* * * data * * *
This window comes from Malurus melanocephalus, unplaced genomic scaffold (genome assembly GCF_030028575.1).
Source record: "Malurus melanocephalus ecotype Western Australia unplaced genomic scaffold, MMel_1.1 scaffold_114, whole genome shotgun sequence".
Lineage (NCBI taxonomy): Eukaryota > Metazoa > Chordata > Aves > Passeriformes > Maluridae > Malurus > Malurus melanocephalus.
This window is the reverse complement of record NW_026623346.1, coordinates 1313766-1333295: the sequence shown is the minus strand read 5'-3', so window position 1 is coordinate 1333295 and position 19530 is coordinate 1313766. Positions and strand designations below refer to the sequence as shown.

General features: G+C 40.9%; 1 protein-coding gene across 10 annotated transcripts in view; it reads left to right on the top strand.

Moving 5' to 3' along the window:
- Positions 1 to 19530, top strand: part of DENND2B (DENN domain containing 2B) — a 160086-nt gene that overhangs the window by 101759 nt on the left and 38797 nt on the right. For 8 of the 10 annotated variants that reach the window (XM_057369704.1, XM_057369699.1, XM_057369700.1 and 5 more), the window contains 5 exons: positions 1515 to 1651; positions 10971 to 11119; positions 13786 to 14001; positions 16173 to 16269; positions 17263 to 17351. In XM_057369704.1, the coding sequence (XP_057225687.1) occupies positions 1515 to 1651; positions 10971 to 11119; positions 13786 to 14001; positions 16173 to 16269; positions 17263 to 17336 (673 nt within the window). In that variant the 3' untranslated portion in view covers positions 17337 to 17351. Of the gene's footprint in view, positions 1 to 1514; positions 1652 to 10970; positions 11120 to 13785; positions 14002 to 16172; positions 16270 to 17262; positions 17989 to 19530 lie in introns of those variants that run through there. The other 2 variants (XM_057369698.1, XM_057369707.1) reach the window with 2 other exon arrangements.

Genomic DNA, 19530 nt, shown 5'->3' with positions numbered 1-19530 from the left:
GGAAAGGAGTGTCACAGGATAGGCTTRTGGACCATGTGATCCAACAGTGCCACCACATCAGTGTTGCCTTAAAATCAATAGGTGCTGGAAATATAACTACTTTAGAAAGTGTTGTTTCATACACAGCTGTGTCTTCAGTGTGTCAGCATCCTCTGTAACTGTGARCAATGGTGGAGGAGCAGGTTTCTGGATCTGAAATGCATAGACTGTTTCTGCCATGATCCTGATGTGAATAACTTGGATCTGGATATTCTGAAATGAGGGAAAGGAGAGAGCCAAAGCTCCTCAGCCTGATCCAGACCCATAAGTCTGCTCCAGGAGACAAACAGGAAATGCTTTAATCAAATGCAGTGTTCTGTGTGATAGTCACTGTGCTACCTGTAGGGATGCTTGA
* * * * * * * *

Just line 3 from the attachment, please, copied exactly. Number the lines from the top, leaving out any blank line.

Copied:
Lineage (NCBI taxonomy): Eukaryota > Metazoa > Chordata > Aves > Passeriformes > Maluridae > Malurus > Malurus melanocephalus.